When the clean water consumes sunlight, it then refracts bright sunlight that illuminates a dark room during the daytime. It costs less than Tk100 to make.

This light is designed to help brighten up dark rooms in congested areas or slums where even in the day, it is very dark.

For a couple of years, Shanjidul and his team focused only on providing power.

In 2020, Litre of Light Bangladesh rebranded itself as EcoVation. As the organisation broadened its scope with many more initiatives, its name needed to reflect that.

“Indeed, we have started many more projects. And in Bangladesh, the electricity problem is largely under control. Under our umbrella organisation named ‘EcoVation,’ we have many initiatives. For example, Project LightGiver, Project Bishuddho Pani, Project MyPad, Project AntiPlastic, etc,” he added.  

Photo: Courtesy

Under Project LightGiver, its volunteers make the above-mentioned eco-friendly water bottle lamps and two more interesting lights, namely, solar bamboo bottle lamps and solar bottle streetlights.

A Tour for Light and water solutions

A ‘Tour for Light’ lights up a whole community, like the Rohingya refugee camps, slums, coastal areas, hill tract areas, islands, etc.

The EcoVation team surveys rural areas where there is no electricity. Then volunteers who had no skill in electronics get a short training from the EcoVation engineering team, and later at the EcoVation MakersLab they make the lights.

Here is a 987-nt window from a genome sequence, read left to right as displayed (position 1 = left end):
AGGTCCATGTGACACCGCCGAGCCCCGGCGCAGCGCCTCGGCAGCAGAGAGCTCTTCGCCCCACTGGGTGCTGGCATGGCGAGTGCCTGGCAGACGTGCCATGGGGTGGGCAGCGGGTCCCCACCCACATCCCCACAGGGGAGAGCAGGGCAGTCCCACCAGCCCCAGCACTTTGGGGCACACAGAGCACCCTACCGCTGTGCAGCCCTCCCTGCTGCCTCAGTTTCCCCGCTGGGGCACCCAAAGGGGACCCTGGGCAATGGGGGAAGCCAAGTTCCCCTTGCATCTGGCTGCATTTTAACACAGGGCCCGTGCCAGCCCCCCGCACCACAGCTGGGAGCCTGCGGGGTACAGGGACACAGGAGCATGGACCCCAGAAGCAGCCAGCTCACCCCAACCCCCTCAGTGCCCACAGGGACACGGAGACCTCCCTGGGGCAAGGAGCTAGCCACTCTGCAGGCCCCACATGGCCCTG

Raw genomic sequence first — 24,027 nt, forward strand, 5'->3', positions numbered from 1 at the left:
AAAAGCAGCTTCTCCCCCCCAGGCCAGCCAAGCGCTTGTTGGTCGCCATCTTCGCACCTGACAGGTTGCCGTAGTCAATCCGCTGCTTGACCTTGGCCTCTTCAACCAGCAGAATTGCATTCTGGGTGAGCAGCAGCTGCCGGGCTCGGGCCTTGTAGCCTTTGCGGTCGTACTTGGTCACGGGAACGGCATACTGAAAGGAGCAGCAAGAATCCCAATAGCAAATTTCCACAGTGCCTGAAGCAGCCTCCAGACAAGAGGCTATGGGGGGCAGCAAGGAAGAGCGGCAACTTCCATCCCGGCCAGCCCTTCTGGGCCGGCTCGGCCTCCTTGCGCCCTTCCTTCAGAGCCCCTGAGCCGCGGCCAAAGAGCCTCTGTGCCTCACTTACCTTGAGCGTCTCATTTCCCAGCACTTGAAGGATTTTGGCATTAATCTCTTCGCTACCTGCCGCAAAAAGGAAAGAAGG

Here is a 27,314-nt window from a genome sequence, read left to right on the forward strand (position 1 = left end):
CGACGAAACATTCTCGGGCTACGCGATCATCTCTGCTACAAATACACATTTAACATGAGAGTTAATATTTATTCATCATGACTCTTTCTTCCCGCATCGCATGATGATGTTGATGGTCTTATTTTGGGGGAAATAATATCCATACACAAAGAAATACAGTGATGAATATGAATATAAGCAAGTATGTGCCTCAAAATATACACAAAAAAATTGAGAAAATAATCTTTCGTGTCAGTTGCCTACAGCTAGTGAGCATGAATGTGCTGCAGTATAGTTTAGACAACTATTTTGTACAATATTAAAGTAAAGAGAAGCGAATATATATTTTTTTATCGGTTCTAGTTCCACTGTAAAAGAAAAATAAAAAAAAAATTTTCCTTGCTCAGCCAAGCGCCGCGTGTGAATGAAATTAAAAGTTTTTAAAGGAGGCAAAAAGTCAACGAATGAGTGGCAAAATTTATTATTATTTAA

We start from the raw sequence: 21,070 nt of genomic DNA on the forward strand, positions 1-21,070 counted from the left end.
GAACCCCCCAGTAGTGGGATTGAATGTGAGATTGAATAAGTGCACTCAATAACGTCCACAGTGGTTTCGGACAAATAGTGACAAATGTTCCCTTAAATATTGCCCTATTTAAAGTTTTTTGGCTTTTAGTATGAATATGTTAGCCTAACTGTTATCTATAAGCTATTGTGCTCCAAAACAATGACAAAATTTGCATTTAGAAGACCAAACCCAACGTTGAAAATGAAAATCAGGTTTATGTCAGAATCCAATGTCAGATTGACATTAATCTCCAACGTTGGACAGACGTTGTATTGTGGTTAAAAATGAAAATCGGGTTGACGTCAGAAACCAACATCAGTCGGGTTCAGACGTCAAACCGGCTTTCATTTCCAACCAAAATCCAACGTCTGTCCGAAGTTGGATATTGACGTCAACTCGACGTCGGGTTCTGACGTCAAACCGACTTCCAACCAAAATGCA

The volunteers make them and distribute them free of cost to electricity-deprived areas such as coastal areas, islands, hill tract areas, slum and refugee camps. They train underprivileged youth on making them so that they can turn into solar engineers. 

Photo: Courtesy

“EcoVation is a passionate research and innovation-driven social enterprise with a vision to solve society’s problems by innovations. We started the journey with an aim to solve the energy problem in Bangladesh,” said Shanjidul. “Over the years, other than lighting up underprivileged lives free-of-cost, we have ventured into ensuring clean water for communities, building a plastic-free Bangladesh, etc.”

Many communities in rural and remote areas lack access to safe drinking water. Even low-income families and slum-dwellers in urban areas have to drink contaminated water.

To address the problem, EcoVations has developed a water purifying system at a very low cost. They have designed handheld portable water purification filters that can be used in rural areas to filter drinking water instantly.